A year ago when I realized I needed to make a lot of changes in my life, life was truly a disaster. I felt overwhelmed. I was in such a dark place that when I read about various changes I could make, I interpreted the advice as PRESSURE. I could not see it as possibility. I thought it was “pull myself up by my bootstraps” and “cure myself.” Changing, choosing life, felt like one more thing I could not handle.
But now after a year of making small changes, of making slow but steady progress, I feel the promise rather than the pressure. I know that I am not the Healer, but I see the ways in which God invites me to participate in my own healing. I now know that what felt like rock-bottom was actually an invitation from God to be a priest taking better care of my temple.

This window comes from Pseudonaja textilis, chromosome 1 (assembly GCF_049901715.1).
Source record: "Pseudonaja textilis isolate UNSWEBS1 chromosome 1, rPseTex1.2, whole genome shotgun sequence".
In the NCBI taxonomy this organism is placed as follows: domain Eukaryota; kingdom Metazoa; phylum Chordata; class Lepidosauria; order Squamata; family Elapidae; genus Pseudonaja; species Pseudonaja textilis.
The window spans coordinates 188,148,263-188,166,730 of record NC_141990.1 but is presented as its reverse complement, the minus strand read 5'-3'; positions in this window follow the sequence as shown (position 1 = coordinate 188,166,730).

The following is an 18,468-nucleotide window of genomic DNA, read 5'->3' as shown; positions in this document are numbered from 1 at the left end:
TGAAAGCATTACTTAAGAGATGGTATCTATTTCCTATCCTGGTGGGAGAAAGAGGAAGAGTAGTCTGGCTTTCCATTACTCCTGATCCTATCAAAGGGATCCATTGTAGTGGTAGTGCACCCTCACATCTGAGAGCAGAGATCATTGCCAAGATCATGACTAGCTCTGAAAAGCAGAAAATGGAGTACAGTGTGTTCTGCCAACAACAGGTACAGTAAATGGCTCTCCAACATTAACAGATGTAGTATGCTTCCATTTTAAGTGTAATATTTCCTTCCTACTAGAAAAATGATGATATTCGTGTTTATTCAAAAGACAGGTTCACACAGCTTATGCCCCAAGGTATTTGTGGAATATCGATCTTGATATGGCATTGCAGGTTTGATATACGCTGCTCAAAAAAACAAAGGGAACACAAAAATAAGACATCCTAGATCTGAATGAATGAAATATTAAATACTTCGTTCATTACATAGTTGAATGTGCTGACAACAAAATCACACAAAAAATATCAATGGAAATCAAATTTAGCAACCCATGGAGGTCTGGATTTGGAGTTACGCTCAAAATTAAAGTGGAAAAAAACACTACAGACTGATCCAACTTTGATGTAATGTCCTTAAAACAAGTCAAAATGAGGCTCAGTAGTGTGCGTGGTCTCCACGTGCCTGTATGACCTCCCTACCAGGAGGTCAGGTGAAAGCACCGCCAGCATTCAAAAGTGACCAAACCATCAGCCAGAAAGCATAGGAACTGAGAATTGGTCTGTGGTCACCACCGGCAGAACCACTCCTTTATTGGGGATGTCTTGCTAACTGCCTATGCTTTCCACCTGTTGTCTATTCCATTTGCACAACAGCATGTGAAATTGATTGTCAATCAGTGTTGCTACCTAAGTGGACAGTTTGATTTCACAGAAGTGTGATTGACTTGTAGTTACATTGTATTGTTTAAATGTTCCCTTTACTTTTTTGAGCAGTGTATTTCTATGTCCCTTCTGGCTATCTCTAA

My mindset has morphed from Jacob’s begrudging “everything is against me” (in Genesis 42:36) into gratitude that I’ve been given this chance to make healthy changes. I am getting better at choosing life.
Together, we can choose life. We can choose what to put in our bodies, how to move our bodies, and what to think and believe, especially during certain days of the month. So resist the temptation to believe you have no control over your PMS. We have so many ways to manage it more effectively.
And remember, on the days when we don’t make good choices, there is grace. We don’t have to “choose life” perfectly. The God of peace is with us and within us. So make the best decisions that you can, and then, dear soul, be at rest.
Here are some of the main sources of information that I relied on over this past year.
Karen Hurd is a nutritionist with a Masters in biochemistry. She explains how to eat for better mental health and offers several free resources. I also rented her PMS seminar.
Dr. Aviva Romm is a midwife and M.D. I purchased her book The Adrenal Thyroid Revolution and also depended heavily on her website. Here’s a post specifically on PMS.
Christa Orrechio is also a nutritionist whose advice I followed. Here’s her post on PMS.